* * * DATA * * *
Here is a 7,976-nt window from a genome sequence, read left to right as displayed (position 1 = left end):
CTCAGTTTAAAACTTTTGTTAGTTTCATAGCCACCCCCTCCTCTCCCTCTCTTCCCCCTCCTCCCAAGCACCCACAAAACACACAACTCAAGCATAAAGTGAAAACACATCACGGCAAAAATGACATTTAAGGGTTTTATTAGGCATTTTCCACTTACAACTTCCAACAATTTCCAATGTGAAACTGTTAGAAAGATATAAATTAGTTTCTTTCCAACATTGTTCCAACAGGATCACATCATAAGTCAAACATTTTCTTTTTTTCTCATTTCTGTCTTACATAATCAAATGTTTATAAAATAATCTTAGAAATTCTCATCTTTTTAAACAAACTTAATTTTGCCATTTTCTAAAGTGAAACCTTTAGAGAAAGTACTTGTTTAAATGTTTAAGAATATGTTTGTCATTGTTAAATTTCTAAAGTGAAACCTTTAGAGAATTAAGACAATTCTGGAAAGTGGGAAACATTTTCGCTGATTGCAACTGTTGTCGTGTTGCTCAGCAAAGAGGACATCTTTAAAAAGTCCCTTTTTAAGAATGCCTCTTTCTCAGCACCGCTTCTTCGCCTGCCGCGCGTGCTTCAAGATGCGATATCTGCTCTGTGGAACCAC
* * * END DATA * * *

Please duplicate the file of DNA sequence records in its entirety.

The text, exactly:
Here is a 7,976-nt window from a genome sequence, read left to right as displayed (position 1 = left end):
CTCAGTTTAAAACTTTTGTTAGTTTCATAGCCACCCCCTCCTCTCCCTCTCTTCCCCCTCCTCCCAAGCACCCACAAAACACACAACTCAAGCATAAAGTGAAAACACATCACGGCAAAAATGACATTTAAGGGTTTTATTAGGCATTTTCCACTTACAACTTCCAACAATTTCCAATGTGAAACTGTTAGAAAGATATAAATTAGTTTCTTTCCAACATTGTTCCAACAGGATCACATCATAAGTCAAACATTTTCTTTTTTTCTCATTTCTGTCTTACATAATCAAATGTTTATAAAATAATCTTAGAAATTCTCATCTTTTTAAACAAACTTAATTTTGCCATTTTCTAAAGTGAAACCTTTAGAGAAAGTACTTGTTTAAATGTTTAAGAATATGTTTGTCATTGTTAAATTTCTAAAGTGAAACCTTTAGAGAATTAAGACAATTCTGGAAAGTGGGAAACATTTTCGCTGATTGCAACTGTTGTCGTGTTGCTCAGCAAAGAGGACATCTTTAAAAAGTCCCTTTTTAAGAATGCCTCTTTCTCAGCACCGCTTCTTCGCCTGCCGCGCGTGCTTCAAGATGCGATATCTGCTCTGTGGAACCAC